Having a child who entered middle school this past September, I’ve found that completing those first middle school book reports can be a daunting task for any student, and if your child has an attention deficit as mine does, it can be even more challenging. Reading through the book, keeping the sequence of events in order, identifying the main ideas and conflicts, even formulating opinions about the story can be very difficult tasks. After some trial and error and, reflecting back to my own difficulties in this area, I found that employing the following strategies were essential to my child writing a successful book report. Perhaps these tips can be helpful even if your child doesn’t have an attention deficit.
Select a properly leveled book to read
Make sure the book is at the proper reading level for your child. A good rule of thumb that my son’s teacher follows is the “five finger rule” – if there are more than five words on the page that your reader is unfamiliar with, perhaps the material is too difficult and another book should be chosen. Ask the teacher for guidance if you are unsure.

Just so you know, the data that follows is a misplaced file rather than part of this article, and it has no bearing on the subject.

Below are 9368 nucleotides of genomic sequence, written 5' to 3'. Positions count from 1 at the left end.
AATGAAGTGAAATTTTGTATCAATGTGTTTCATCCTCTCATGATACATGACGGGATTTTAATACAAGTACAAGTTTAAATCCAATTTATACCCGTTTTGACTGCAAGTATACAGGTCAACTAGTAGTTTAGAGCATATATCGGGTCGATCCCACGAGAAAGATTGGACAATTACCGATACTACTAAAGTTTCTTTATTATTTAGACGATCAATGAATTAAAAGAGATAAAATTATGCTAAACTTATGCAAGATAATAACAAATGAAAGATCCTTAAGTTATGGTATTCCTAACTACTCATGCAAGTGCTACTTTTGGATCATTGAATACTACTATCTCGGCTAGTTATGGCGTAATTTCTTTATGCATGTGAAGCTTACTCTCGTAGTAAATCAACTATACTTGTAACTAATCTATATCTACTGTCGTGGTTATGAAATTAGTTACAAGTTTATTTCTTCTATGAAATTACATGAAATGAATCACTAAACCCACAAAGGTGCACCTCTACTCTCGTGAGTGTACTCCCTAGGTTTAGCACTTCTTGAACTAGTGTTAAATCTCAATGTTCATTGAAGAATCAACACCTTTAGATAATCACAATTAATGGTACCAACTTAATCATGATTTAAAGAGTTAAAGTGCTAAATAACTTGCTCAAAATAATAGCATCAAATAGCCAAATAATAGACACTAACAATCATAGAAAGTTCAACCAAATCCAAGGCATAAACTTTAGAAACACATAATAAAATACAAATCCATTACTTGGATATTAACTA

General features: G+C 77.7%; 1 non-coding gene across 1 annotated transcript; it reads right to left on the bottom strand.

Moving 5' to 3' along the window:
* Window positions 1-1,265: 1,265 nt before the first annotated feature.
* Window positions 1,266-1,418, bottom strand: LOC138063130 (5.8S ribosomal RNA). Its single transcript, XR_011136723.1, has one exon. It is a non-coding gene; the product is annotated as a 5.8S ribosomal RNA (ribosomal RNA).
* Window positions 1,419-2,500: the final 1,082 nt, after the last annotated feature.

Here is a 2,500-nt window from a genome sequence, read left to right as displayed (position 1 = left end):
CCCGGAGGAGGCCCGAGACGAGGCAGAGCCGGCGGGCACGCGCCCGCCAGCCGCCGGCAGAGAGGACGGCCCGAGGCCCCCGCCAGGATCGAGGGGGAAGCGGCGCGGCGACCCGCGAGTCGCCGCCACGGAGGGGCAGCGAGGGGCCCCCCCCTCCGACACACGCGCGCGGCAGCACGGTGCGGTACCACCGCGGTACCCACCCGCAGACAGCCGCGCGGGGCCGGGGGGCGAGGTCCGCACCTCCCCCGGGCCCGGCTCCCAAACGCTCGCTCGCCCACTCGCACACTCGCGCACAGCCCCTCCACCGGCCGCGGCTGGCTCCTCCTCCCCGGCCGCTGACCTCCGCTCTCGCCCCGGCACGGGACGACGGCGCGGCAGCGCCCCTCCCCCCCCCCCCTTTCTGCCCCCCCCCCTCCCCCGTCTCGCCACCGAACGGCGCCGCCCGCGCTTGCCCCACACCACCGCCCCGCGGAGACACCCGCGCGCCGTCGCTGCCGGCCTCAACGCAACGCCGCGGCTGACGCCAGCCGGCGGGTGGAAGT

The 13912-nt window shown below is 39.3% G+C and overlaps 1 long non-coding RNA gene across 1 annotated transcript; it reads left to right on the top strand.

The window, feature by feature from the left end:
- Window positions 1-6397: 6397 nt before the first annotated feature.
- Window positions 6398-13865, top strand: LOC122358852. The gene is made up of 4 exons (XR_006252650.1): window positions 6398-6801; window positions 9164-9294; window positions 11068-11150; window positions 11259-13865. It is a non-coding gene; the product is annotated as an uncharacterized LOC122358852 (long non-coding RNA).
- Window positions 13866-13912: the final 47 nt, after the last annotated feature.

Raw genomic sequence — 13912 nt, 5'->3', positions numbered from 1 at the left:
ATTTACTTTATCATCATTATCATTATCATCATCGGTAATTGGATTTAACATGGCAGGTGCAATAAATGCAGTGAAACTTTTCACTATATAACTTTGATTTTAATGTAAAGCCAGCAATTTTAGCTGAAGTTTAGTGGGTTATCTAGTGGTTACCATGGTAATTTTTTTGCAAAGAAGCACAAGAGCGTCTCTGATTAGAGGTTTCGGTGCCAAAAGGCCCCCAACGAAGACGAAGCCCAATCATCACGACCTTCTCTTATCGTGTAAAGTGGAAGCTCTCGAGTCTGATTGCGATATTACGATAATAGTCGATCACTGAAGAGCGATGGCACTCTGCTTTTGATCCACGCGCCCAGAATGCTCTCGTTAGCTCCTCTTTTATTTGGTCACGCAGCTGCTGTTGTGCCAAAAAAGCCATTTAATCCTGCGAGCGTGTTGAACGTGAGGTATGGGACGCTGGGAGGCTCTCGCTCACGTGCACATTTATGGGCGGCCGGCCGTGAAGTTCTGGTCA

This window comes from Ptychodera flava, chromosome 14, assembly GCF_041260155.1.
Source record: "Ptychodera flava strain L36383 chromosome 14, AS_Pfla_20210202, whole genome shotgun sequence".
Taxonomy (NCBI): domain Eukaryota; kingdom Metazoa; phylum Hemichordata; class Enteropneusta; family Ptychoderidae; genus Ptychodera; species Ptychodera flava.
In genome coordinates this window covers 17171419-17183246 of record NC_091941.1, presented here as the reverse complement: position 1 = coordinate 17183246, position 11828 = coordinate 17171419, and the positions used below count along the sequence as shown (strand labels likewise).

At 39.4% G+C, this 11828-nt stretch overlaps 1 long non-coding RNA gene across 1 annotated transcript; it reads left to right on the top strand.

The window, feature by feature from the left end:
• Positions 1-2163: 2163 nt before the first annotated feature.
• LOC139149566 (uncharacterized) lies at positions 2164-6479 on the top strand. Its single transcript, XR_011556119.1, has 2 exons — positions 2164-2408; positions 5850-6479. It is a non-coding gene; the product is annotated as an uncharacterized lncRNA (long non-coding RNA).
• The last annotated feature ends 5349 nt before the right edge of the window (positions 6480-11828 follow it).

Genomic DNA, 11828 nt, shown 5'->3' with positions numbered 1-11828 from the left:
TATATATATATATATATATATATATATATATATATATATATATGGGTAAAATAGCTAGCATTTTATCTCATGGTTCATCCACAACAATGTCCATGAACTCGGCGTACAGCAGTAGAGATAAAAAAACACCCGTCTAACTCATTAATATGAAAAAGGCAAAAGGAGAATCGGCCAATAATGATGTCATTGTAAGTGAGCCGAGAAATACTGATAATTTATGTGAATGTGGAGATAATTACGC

Read the book twice
If time allows, have your child read the book through twice. I know, your child may balk at this idea (mine certainly did) but if the material is interesting enough, perhaps this won’t be a problem.
Encourage your child to take notes on the material he’s just read. Have him or her write down whatever captured their interest during their reading session and discuss it with them.
Keep a dictionary handy
If your child does happen to come across a word he or she is unfamiliar with during reading, encourage them to look it up. It could help reinforce what they’ve just read, plus they learn a new vocabulary word.
Read the book along with your child
I know this can be tough, but if time permits, read the book yourself also. This way, you can discuss with and help your child make connections and also get a sense of how much content your child is absorbing.
Rough drafting and editing
When it comes time to start writing, have your child do a rough draft first. This helps them organize their thoughts and review for those pesky grammar gremlins, like punctuation and sentence fragments, who love to steal precious points from reports. Reviewing and revising a rough draft also provides an opportunity to ensure that the questions being answered are the ones the teacher has asked.
I will admit that my child was less than thrilled using these techniques at first. To him, it just seemed like a lot of extra work. But when the grade on his second book report increased by a full twenty points, he was beaming and so proud of himself! He now uses the rough draft technique to answer even homework questions – not a bad return for a little extra effort.
What tips or strategies have you employed to help your child with book reports or homework? What has worked for you? I’d love to hear about it!